According to a retrospective study of patients in The Epilepsy Birth Control Registry, unplanned pregnancy in women with epilepsy is associated with an increased risk for spontaneous fetal loss (SFL). Pregnancy planning, maternal age, and interpregnancy interval represent potential modifiable variables associated with this risk. The findings from this study were published in a recent edition of JAMA Neurology.

The Epilepsy Birth Control Registry, a web-based survey that retrospectively collects demographic, contraceptive use, epilepsy, folic acid use, and reproductive data from women with epilepsy, was used for this analysis. A total of 1144 women with epilepsy between 18 to 47 years of age (mean [SD] age, 28.5 [6.8] years) were surveyed between March 2018 and May 2018 and included in the final analysis. Investigators assessed the effect of unplanned vs planned pregnancies in this patient population on the risk for SFL. Additionally, the researchers assessed the potential for modifiable variables, including pregnancy spacing and antiepileptic drug (AED) category, on SFL vs live birth.

A total of 530 and 264 of 794 pregnancies were unplanned and planned, respectively. In 653 unaborted pregnancies among epileptic women, the risk of SFL was significantly greater in unplanned vs planned pregnancies (35% vs 16.4%, respectively; risk ratio [RR] 2.14; 95% CI, 1.59-2.90; P <.001). In the regression analysis, the risk of SFL was also significantly greater when researchers adjusted for interpregnancy interval, maternal age, and AED category (odds ratio [OR]3.57; 95% CI, 1.54-8.78; P =.003).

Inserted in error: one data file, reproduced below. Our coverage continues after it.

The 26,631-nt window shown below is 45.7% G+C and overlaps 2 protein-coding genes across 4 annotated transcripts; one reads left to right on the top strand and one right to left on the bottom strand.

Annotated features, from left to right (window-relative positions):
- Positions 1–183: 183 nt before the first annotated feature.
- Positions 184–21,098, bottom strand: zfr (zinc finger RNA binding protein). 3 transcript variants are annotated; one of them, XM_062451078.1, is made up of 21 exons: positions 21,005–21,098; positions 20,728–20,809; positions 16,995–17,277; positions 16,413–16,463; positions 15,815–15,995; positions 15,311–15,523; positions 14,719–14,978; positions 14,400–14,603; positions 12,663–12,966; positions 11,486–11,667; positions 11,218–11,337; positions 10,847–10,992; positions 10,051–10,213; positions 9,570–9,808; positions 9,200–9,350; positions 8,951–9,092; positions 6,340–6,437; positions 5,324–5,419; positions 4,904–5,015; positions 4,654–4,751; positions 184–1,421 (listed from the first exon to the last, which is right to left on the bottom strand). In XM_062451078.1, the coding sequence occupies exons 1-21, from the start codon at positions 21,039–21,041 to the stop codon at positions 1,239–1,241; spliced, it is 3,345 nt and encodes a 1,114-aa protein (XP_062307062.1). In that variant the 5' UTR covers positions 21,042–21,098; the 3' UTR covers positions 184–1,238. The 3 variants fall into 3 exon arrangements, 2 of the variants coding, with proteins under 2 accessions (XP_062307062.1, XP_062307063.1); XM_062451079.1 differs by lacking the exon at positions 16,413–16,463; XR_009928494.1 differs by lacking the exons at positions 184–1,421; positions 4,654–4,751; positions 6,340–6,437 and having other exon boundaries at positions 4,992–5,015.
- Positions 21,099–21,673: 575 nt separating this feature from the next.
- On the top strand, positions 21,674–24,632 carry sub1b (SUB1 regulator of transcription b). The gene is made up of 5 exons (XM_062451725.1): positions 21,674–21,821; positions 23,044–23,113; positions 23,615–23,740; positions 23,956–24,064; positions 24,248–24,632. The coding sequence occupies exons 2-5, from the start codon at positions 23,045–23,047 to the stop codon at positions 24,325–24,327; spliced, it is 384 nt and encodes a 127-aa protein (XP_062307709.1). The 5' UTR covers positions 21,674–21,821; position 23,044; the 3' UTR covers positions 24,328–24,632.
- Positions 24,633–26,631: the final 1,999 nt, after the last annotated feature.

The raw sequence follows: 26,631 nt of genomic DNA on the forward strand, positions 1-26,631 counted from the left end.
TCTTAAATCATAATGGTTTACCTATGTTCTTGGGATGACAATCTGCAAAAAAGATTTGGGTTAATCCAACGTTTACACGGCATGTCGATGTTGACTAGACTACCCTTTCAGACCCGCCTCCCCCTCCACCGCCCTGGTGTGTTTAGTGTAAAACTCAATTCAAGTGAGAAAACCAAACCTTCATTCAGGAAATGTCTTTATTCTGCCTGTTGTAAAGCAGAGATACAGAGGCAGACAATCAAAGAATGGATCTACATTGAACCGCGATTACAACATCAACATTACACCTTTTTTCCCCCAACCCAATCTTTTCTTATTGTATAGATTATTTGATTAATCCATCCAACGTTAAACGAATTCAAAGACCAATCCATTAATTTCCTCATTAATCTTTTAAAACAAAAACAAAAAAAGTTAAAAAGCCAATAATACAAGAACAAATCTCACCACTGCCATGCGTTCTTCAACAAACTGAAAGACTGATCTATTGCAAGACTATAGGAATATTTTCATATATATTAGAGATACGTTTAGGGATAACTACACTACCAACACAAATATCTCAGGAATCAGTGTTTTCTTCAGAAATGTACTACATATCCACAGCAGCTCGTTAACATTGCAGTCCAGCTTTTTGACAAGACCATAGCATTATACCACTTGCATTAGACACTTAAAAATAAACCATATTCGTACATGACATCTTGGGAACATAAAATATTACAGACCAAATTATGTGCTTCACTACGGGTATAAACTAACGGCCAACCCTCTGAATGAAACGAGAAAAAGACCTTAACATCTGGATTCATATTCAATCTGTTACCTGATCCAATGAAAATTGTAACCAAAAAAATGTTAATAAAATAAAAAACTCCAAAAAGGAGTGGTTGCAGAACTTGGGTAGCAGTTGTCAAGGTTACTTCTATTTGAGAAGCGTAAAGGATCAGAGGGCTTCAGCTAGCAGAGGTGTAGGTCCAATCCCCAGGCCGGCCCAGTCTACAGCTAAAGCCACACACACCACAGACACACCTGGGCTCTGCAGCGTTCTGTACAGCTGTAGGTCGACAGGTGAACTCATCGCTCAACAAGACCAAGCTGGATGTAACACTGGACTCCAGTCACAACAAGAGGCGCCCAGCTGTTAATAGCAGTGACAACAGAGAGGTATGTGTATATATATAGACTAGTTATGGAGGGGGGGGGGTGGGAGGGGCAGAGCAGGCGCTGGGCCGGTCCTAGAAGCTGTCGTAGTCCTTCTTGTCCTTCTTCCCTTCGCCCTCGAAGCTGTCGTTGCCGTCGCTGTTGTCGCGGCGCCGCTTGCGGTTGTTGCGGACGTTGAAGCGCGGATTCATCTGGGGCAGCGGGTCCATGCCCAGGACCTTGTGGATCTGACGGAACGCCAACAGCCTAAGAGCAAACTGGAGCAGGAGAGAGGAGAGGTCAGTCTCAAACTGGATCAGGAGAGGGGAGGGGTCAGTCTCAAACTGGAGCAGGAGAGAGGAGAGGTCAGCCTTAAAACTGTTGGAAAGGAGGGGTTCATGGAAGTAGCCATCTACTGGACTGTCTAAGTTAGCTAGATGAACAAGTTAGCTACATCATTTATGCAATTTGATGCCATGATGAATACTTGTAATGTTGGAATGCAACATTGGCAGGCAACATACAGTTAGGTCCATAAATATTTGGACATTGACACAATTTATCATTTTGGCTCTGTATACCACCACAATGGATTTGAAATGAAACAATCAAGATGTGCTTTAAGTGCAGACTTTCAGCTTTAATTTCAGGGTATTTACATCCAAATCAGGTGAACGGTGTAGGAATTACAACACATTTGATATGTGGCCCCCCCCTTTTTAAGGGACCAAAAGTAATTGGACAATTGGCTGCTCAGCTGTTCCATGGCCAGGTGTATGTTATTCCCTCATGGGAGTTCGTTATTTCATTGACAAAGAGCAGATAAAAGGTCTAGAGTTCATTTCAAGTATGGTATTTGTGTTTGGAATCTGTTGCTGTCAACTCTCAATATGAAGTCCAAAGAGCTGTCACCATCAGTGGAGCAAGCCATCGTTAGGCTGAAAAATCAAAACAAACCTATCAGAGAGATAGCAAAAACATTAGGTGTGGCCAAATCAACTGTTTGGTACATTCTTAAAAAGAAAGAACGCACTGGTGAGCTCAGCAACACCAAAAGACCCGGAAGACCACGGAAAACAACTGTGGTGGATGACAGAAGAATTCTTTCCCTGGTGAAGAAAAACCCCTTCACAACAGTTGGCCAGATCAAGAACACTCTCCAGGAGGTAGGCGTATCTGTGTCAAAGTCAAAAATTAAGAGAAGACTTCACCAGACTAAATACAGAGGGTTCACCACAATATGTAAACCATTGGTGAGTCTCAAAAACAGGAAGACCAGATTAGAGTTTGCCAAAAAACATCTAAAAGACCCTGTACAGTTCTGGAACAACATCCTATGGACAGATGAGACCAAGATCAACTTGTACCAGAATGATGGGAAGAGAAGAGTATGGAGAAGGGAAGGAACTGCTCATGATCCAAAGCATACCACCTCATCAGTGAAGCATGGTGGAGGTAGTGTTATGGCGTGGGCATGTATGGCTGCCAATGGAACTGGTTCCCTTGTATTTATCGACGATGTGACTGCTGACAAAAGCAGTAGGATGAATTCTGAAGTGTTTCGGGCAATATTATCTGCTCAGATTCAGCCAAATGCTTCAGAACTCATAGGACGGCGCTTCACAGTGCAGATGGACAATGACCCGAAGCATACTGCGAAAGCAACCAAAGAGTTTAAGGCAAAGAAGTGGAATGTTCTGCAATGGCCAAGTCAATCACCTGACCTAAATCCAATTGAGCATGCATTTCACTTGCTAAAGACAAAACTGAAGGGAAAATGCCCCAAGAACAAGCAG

Potentially modifiable factors were also associated with SFL, including maternal age (OR 0.957; 95% CI, 0.928-0.986; P =.02) and interpregnancy interval (OR 2.878; 95% CI, 1.8094-4.5801; P =.008). When the interpregnancy interval was <1 year, the risk for SFL was significantly greater compared with an interval >1 year (45.9% vs 22.8%, respectively; RR 2.02; 95% CI, 1.49-2.72; P <.001). The risk for SFL was also greater among women aged 18-27 years (29.5%; RR 0.57; 95% CI, 0.39-0.84; P <.004) and 28-37 years (20.8%; RR 0.40; 95% CI, 0.26-0.62; P <.001) compared with women <18 years.

The lack of medical record verification of the included survey data as well as the relatively small proportion of minorities included in the study cohort represent potential limitations of this analysis.

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“In view of the finding of increased risk for SFL in unplanned pregnancies in women with epilepsy, and because a history of SFL in women with epilepsy may increase the risk that subsequent live-born offspring will develop epilepsy,” the researchers concluded, “the finding warrants prospective investigation with medical record verification of pregnancy outcomes.”

Reference

Herzog AG, Mandle HB, MacEachern DB. Association of unintended pregnancy with spontaneous fetal loss in women with epilepsy: findings of the Epilepsy Birth Control Registry [published online October 15, 2018]. JAMA Neurol. doi: 10.1001/jamaneurol.2018.3089